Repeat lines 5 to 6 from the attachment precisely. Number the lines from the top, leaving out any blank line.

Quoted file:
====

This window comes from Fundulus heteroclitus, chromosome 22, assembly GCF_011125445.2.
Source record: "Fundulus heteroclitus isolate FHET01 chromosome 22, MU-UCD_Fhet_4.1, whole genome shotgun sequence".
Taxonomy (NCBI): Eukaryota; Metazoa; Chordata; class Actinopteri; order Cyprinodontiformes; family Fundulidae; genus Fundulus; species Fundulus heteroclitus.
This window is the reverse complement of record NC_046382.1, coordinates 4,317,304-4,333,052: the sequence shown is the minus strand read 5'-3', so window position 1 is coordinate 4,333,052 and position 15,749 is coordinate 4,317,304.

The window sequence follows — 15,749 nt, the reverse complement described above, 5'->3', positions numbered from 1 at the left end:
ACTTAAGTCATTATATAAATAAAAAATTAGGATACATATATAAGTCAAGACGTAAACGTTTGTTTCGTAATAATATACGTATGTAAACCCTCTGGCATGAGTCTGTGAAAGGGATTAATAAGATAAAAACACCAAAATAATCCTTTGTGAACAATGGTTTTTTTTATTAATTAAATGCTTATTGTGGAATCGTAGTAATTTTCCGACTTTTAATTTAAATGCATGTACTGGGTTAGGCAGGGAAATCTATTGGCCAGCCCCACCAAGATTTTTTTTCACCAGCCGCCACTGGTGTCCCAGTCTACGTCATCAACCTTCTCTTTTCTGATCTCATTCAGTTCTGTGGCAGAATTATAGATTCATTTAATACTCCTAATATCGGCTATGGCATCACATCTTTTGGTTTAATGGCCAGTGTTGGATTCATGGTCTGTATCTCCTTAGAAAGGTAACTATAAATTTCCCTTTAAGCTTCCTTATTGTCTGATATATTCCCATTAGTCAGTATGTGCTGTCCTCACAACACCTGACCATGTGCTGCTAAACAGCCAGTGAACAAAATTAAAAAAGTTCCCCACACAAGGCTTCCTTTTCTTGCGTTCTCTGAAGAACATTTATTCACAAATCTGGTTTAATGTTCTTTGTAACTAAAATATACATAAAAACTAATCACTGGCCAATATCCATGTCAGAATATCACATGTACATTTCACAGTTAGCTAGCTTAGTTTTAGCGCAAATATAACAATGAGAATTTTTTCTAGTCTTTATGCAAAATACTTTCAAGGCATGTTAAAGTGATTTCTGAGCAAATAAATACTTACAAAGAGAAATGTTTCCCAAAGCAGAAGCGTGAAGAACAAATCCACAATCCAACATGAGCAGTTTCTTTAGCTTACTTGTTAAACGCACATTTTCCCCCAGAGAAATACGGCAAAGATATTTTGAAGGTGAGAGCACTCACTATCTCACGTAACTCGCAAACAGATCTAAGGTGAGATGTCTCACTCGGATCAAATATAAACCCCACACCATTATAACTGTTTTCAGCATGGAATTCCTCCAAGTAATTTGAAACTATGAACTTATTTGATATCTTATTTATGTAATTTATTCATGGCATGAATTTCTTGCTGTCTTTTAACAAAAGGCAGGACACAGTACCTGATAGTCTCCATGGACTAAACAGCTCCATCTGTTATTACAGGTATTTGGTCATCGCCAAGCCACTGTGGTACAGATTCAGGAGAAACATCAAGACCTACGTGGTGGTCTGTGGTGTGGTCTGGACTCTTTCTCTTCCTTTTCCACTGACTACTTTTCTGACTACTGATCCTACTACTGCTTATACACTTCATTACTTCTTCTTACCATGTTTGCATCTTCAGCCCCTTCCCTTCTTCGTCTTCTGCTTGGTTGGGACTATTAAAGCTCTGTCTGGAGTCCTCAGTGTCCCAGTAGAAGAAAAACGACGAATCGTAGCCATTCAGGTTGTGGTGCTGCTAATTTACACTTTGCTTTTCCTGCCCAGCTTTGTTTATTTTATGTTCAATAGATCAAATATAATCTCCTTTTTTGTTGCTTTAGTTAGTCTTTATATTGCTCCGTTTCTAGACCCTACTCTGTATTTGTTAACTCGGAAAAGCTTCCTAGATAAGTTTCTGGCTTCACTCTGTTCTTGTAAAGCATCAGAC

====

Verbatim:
The window sequence follows — 15,749 nt, the reverse complement described above, 5'->3', positions numbered from 1 at the left end:
ACTTAAGTCATTATATAAATAAAAAATTAGGATACATATATAAGTCAAGACGTAAACGTTTGTTTCGTAATAATATACGTATGTAAACCCTCTGGCATGAGTCTGTGAAAGGGATTAATAAGATAAAAACACCAAAATAATCCTTTGTGAACAATGGTTTTTTTTATTAATTAAATGCTTATTGTGGAATCGTAGTAATTTTCCGACTTTTAATTTAAATGCATGTACTGGGTTAGGCAGGGAAATCTATTGGCCAGCCCCACCAAGATTTTTTTTCACCAGCCGCCACTGGTGTCCCAGTCTACGTCATCAACCTTCTCTTTTCTGATCTCATTCAGTTCTGTGGCAGAATTATAGATTCATTTAATACTCCTAATATCGGCTATGGCATCACATCTTTTGGTTTAATGGCCAGTGTTGGATTCATGGTCTGTATCTCCTTAGAAAGGTAACTATAAATTTCCCTTTAAGCTTCCTTATTGTCTGATATATTCCCATTAGTCAGTATGTGCTGTCCTCACAACACCTGACCATGTGCTGCTAAACAGCCAGTGAACAAAATTAAAAAAGTTCCCCACACAAGGCTTCCTTTTCTTGCGTTCTCTGAAGAACATTTATTCACAAATCTGGTTTAATGTTCTTTGTAACTAAAATATACATAAAAACTAATCACTGGCCAATATCCATGTCAGAATATCACATGTACATTTCACAGTTAGCTAGCTTAGTTTTAGCGCAAATATAACAATGAGAATTTTTTCTAGTCTTTATGCAAAATACTTTCAAGGCATGTTAAAGTGATTTCTGAGCAAATAAATACTTACAAAGAGAAATGTTTCCCAAAGCAGAAGCGTGAAGAACAAATCCACAATCCAACATGAGCAGTTTCTTTAGCTTACTTGTTAAACGCACATTTTCCCCCAGAGAAATACGGCAAAGATATTTTGAAGGTGAGAGCACTCACTATCTCACGTAACTCGCAAACAGATCTAAGGTGAGATGTCTCACTCGGATCAAATATAAACCCCACACCATTATAACTGTTTTCAGCATGGAATTCCTCCAAGTAATTTGAAACTATGAACTTATTTGATATCTTATTTATGTAATTTATTCATGGCATGAATTTCTTGCTGTCTTTTAACAAAAGGCAGGACACAGTACCTGATAGTCTCCATGGACTAAACAGCTCCATCTGTTATTACAGGTATTTGGTCATCGCCAAGCCACTGTGGTACAGATTCAGGAGAAACATCAAGACCTACGTGGTGGTCTGTGGTGTGGTCTGGACTCTTTCTCTTCCTTTTCCACTGACTACTTTTCTGACTACTGATCCTACTACTGCTTATACACTTCATTACTTCTTCTTACCATGTTTGCATCTTCAGCCCCTTCCCTTCTTCGTCTTCTGCTTGGTTGGGACTATTAAAGCTCTGTCTGGAGTCCTCAGTGTCCCAGTAGAAGAAAAACGACGAATCGTAGCCATTCAGGTTGTGGTGCTGCTAATTTACACTTTGCTTTTCCTGCCCAGCTTTGTTTATTTTATGTTCAATAGATCAAATATAATCTCCTTTTTTGTTGCTTTAGTTAGTCTTTATATTGCTCCGTTTCTAGACCCTACTCTGTATTTGTTAACTCGGAAAAGCTTCCTAGATAAGTTTCTGGCTTCACTCTGTTCTTGTAAAGCATCAGAC